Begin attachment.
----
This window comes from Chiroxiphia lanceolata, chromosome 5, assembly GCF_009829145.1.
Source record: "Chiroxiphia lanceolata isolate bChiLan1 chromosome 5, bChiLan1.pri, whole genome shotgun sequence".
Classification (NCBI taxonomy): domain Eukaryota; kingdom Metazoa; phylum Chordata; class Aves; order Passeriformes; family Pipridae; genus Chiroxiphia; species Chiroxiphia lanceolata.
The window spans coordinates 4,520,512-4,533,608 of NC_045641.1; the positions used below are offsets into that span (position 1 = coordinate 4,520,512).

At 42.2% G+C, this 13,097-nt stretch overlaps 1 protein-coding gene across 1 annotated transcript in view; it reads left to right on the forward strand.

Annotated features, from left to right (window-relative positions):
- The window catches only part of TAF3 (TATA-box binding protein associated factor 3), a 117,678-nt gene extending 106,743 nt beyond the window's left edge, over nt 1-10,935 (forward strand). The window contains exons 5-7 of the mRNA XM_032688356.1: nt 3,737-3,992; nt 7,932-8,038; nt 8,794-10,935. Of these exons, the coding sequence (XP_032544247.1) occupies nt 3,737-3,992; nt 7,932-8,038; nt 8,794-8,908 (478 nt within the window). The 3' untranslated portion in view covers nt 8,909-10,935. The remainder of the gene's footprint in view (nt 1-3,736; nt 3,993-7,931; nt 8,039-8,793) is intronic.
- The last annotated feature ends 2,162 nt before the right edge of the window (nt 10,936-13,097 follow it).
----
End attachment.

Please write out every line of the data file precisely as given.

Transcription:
This window comes from Chiroxiphia lanceolata, chromosome 5, assembly GCF_009829145.1.
Source record: "Chiroxiphia lanceolata isolate bChiLan1 chromosome 5, bChiLan1.pri, whole genome shotgun sequence".
Classification (NCBI taxonomy): domain Eukaryota; kingdom Metazoa; phylum Chordata; class Aves; order Passeriformes; family Pipridae; genus Chiroxiphia; species Chiroxiphia lanceolata.
The window spans coordinates 4,520,512-4,533,608 of NC_045641.1; the positions used below are offsets into that span (position 1 = coordinate 4,520,512).

At 42.2% G+C, this 13,097-nt stretch overlaps 1 protein-coding gene across 1 annotated transcript in view; it reads left to right on the forward strand.

Annotated features, from left to right (window-relative positions):
- The window catches only part of TAF3 (TATA-box binding protein associated factor 3), a 117,678-nt gene extending 106,743 nt beyond the window's left edge, over nt 1-10,935 (forward strand). The window contains exons 5-7 of the mRNA XM_032688356.1: nt 3,737-3,992; nt 7,932-8,038; nt 8,794-10,935. Of these exons, the coding sequence (XP_032544247.1) occupies nt 3,737-3,992; nt 7,932-8,038; nt 8,794-8,908 (478 nt within the window). The 3' untranslated portion in view covers nt 8,909-10,935. The remainder of the gene's footprint in view (nt 1-3,736; nt 3,993-7,931; nt 8,039-8,793) is intronic.
- The last annotated feature ends 2,162 nt before the right edge of the window (nt 10,936-13,097 follow it).